I don’t know what angry god spat into our mouths and cursed us; like Cassandra, who desperately predicts the destruction of Troy without anyone believing or seeming to care, various groups, specialists, universities, indigenous peoples and activists have insisted time and time again: as never before in the history of humanity, the languages of the world are disappearing. The diagnosis is clear, more than half of the world’s languages will die in less than a hundred years. We have gotten tired of repeating it over and over again, we screamed desperately but nothing, an angry god spat out our mouths. If we look at it from the knowledge side, thousands and thousands of entire libraries are disappearing in the fire of linguicidal violence without enough being done to preserve them; If we look at it from the side of the world’s peoples, entire communities are seeing their linguistic rights violated and subjected to physical and psychological violence that has forced them to abandon the languages of their peoples. Without linguistic rights it is not possible to guarantee human rights. If the linguistic rights of the child population are not respected, how can their human right to education be fulfilled? If interpreters are not guaranteed in hospitals for the population that does not speak Spanish, how is the right to health guaranteed? If a budget is not assigned to interpreters in the area of the administration of justice, how can the human right to due process be enjoyed?
In addition to the 365 linguistic systems that correspond to 68 groups of indigenous languages, in Mexico the Roma language has been spoken for more than a hundred years, there are also communities that speak Plattdeutsch, the language of the Mennonite population, and speaks Veneto, a language from the Italian peninsula, in Chipilo, Puebla; It is also important to consider the different sign languages, such as the Mexican Sign Language and the Yucatecan Mayan Sign Language. The reality of this country is multilingual, the government continues to deny this reality in fact.
In this country, the Mexican State has a clear historical responsibility for the disappearance of linguistic diversity, for too many decades it has devoted itself zealously to doing everything possible so that indigenous languages disappear, the process of amestizomiento, so fundamental to the national project , basically went through forced hispanicization and its associated violence. The least expected is that a commensurate effort should now be made to support revitalization initiatives. But no, on the contrary, the Fourth Transformation has exacerbated the lack of interest and budget cuts on the subject.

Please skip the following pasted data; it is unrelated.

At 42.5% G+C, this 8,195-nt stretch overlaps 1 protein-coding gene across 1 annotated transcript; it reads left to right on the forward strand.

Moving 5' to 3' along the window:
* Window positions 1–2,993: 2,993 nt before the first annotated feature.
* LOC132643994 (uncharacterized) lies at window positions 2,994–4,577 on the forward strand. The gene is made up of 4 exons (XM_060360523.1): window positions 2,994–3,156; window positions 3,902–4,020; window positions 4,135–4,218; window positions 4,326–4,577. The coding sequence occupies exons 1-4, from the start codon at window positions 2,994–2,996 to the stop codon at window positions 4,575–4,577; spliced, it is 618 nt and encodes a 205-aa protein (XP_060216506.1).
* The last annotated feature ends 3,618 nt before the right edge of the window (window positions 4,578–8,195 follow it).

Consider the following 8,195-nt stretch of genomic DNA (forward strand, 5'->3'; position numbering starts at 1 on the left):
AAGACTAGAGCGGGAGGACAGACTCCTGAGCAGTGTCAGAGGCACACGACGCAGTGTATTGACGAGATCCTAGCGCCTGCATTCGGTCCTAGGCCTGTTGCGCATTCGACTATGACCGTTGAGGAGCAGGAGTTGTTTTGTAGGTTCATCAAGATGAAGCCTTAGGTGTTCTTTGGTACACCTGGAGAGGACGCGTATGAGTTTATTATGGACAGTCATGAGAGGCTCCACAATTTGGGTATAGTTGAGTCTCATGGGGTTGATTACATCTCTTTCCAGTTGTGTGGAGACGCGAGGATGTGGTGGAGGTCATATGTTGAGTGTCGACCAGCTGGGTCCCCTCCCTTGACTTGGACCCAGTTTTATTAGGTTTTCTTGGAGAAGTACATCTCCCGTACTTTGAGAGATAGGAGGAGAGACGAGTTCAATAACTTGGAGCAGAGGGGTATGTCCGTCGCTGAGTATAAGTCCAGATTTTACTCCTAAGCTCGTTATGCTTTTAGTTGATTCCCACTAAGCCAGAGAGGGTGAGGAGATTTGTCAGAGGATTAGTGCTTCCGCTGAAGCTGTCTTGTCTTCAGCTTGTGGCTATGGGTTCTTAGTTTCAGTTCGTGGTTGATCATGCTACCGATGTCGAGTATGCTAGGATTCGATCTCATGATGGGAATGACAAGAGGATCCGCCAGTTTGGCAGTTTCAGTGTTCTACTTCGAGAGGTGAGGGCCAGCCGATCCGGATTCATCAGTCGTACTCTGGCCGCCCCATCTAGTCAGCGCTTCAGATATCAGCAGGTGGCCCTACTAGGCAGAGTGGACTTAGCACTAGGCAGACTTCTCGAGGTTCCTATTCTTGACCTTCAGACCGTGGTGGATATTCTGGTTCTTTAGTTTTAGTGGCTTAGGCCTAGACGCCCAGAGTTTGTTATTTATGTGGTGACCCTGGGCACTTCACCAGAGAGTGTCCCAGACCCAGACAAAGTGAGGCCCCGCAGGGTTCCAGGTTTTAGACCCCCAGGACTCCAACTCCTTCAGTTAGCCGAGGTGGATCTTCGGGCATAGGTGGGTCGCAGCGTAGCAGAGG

In January 2022, the Secretary of Culture endorsed the presidential initiative to merge INALI with the National Institute of Indigenous Peoples (INPI), which in turn began the six-year term with a significant budget cut that the incumbent, Adelfo, complained about. Regino, at the time. Criticism rained down and said merger does not seem to have materialized although INALI is increasingly being weakened. In January of this year, during the report that the now ex-director of this institution, Juan Gregorio Regino, rendered before the Senate of the Republic, it was specified that in addition to current expenses, INALI only had 10 million pesos to operate. projects in your area. Ridiculous and outrageous if we consider that the federal government spent 178 million pesos on two baseball stadiums in Sonora for remodeling alone.
The most important project that the current government is proposing in terms of indigenous languages is the University of Indigenous Languages (ULIM), whose creation agreement was signed on February 21, International Mother Language Day. INALI, which still does not have a new director, was not invited to this event. Although creating the ULIM seems, from the outset, a good idea, what is alarming is that this university is not framed in a general project of public policies on the subject and its creation is not articulated with a linguistic planning, without structured planning it seems more like a gatopardista effort to fulfill a requirement within the framework of the International Decade of Indigenous Languages and not the result of a plan genuinely designed for the preservation of the necessary linguistic diversity. Is the creation of the ULIM the most urgent action to prevent the number of speakers of indigenous languages from continuing to decrease dramatically? What is the federal strategy? It is also very disappointing that the main officials who speak indigenous languages who promote the ULIM have not been able to transmit the indigenous language they speak to their own children.
What democracy can be presumed when the means of communication and thought of the multiple nations that inhabit this country are repressed? The future of the indigenous languages of Mexico is not the Fourth Transformation, if there is a future, it is in the resistance of the groups of speakers who, organized, do everything possible to fight against linguicide. Meanwhile, the Cassandras in this fight continue to shout desperately that this Trojan horse called official monolingualism is a trap, but nobody pays attention, they continue in the stadiums applauding exciting baseball games from their recently remodeled boxes.